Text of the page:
• Major trauma and burns: Accidents and falls may directly damage the lungs or other organs in the body that trigger severe inflammation injury in the lungs.
  • Inhalational injury: Breathing and exposure to high concentrations of chemical fumes or smoke.
  • Drug overdose: An overdose on drugs like cocaine and opioids.

What are the symptoms of acute respiratory distress syndrome (ARDS)?

Symptoms of ARDS depend on the cause and severity of the case, as well as pre-existing lung or heart conditions. Symptoms include:

  • Severe shortness of breath or breathlessness.
  • Rapid and labored breathing.
  • Extreme tiredness and muscle fatigue.
  • Confusion.
  • Rapid heart rate.
  • Bluish color of fingernails and lips due to low oxygen level in the blood.
  • Cough and chest pain.

If ARDS is caused by severe infection (sepsis), symptoms of sepsis may also be present (fever, low blood pressure).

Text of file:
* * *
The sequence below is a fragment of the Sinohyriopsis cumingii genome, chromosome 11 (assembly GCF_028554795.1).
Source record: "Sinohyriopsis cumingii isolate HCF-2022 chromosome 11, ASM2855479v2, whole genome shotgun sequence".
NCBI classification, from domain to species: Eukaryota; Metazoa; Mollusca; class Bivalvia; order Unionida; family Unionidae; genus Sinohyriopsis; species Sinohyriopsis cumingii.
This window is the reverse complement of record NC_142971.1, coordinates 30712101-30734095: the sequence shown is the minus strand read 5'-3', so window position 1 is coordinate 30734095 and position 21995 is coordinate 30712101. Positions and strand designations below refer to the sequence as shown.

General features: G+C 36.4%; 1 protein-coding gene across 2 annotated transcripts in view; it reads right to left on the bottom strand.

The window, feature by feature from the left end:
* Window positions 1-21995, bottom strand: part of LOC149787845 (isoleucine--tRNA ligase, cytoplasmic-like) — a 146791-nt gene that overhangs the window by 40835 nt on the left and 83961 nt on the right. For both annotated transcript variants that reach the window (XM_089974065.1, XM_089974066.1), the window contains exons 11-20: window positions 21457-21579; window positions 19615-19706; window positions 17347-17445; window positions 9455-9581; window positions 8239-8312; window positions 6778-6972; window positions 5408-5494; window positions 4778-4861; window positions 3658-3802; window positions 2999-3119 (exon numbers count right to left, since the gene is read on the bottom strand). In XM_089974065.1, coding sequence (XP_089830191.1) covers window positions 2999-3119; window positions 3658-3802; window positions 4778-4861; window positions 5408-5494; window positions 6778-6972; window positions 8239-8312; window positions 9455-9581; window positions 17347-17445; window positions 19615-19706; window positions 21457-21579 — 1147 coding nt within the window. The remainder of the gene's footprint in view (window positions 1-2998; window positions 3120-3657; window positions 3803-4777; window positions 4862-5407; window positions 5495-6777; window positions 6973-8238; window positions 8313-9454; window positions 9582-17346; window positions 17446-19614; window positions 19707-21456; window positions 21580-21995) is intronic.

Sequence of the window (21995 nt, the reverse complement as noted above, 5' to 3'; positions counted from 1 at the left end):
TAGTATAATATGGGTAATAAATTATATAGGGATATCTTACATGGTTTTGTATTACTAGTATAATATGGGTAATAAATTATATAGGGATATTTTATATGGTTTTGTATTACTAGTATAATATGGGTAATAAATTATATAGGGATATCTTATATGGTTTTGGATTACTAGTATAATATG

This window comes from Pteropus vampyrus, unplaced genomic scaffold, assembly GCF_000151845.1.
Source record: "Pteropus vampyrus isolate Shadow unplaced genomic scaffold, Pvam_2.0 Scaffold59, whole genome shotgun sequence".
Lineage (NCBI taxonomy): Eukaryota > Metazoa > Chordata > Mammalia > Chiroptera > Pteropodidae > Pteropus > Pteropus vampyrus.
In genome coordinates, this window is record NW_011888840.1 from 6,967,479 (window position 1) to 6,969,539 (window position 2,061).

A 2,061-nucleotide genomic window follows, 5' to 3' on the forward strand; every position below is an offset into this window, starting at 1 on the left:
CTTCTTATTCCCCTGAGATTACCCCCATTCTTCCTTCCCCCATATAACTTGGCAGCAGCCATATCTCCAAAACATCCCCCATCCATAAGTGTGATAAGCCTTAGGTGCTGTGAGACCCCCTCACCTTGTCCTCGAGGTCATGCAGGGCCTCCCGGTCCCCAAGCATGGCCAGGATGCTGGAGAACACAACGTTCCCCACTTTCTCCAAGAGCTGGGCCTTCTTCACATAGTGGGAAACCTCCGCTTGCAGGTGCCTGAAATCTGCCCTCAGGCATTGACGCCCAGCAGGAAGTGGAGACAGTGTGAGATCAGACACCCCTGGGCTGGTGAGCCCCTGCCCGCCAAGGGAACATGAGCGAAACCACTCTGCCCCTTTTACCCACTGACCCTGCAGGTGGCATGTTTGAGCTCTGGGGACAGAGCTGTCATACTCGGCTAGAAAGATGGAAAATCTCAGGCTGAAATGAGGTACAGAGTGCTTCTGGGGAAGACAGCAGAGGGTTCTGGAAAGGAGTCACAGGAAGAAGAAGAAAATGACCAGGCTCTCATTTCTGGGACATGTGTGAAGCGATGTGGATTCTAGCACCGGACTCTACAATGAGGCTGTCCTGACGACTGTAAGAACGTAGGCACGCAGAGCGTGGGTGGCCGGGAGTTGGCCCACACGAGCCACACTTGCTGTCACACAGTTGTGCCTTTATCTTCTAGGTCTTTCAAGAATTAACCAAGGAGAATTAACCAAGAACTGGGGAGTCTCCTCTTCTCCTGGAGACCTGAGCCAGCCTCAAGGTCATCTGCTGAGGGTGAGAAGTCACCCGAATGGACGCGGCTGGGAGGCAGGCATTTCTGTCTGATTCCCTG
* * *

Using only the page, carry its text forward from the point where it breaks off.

How quickly can acute respiratory distress syndrome (ARDS) develop?

ARDS tends to develop within a few hours to a few days of the event that caused it. ARDS can worsen rapidly.

Diagnosis and Tests

What tests are done to diagnose acute respiratory distress syndrome (ARDS)?

When symptoms of ARDS occur, a combinations of tests may be done:

  • Chest X-ray to measure fluids in the lungs.
  • A blood test to determine oxygen level in the blood to help determine the severity of ARDS.
  • Echocardiogram (ultrasound of the heart) to evaluate heart function.

Sometimes, symptoms and signs of ARDS may require additional tests to diagnose other causes that are similar to ARDS.